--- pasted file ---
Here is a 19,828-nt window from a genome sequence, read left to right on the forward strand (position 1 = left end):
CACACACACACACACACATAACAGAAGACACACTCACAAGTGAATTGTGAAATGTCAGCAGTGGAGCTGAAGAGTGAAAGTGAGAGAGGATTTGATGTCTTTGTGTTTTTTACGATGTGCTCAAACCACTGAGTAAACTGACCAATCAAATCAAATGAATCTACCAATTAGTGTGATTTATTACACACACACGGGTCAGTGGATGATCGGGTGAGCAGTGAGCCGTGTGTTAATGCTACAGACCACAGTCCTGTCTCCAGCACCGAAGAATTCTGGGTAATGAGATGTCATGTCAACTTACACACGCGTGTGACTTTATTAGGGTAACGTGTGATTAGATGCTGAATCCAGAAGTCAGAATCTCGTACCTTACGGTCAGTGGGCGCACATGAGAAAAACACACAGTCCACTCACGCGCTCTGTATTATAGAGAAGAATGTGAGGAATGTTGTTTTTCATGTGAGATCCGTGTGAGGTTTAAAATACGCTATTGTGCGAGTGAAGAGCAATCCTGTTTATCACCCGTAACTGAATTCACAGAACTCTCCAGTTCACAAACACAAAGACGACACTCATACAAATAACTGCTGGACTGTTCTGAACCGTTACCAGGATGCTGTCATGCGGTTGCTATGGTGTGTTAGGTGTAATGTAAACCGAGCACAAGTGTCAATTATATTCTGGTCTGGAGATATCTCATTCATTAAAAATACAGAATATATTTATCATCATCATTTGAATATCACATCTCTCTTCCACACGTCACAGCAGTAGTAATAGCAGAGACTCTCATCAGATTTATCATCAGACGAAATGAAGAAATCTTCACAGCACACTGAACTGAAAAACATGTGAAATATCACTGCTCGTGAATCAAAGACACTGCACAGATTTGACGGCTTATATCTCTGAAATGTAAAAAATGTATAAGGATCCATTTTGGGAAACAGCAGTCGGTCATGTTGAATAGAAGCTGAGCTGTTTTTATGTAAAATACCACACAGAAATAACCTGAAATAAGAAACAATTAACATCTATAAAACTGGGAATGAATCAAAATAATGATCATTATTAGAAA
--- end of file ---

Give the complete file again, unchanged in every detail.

Here is a 19,828-nt window from a genome sequence, read left to right on the forward strand (position 1 = left end):
CACACACACACACACACATAACAGAAGACACACTCACAAGTGAATTGTGAAATGTCAGCAGTGGAGCTGAAGAGTGAAAGTGAGAGAGGATTTGATGTCTTTGTGTTTTTTACGATGTGCTCAAACCACTGAGTAAACTGACCAATCAAATCAAATGAATCTACCAATTAGTGTGATTTATTACACACACACGGGTCAGTGGATGATCGGGTGAGCAGTGAGCCGTGTGTTAATGCTACAGACCACAGTCCTGTCTCCAGCACCGAAGAATTCTGGGTAATGAGATGTCATGTCAACTTACACACGCGTGTGACTTTATTAGGGTAACGTGTGATTAGATGCTGAATCCAGAAGTCAGAATCTCGTACCTTACGGTCAGTGGGCGCACATGAGAAAAACACACAGTCCACTCACGCGCTCTGTATTATAGAGAAGAATGTGAGGAATGTTGTTTTTCATGTGAGATCCGTGTGAGGTTTAAAATACGCTATTGTGCGAGTGAAGAGCAATCCTGTTTATCACCCGTAACTGAATTCACAGAACTCTCCAGTTCACAAACACAAAGACGACACTCATACAAATAACTGCTGGACTGTTCTGAACCGTTACCAGGATGCTGTCATGCGGTTGCTATGGTGTGTTAGGTGTAATGTAAACCGAGCACAAGTGTCAATTATATTCTGGTCTGGAGATATCTCATTCATTAAAAATACAGAATATATTTATCATCATCATTTGAATATCACATCTCTCTTCCACACGTCACAGCAGTAGTAATAGCAGAGACTCTCATCAGATTTATCATCAGACGAAATGAAGAAATCTTCACAGCACACTGAACTGAAAAACATGTGAAATATCACTGCTCGTGAATCAAAGACACTGCACAGATTTGACGGCTTATATCTCTGAAATGTAAAAAATGTATAAGGATCCATTTTGGGAAACAGCAGTCGGTCATGTTGAATAGAAGCTGAGCTGTTTTTATGTAAAATACCACACAGAAATAACCTGAAATAAGAAACAATTAACATCTATAAAACTGGGAATGAATCAAAATAATGATCATTATTAGAAA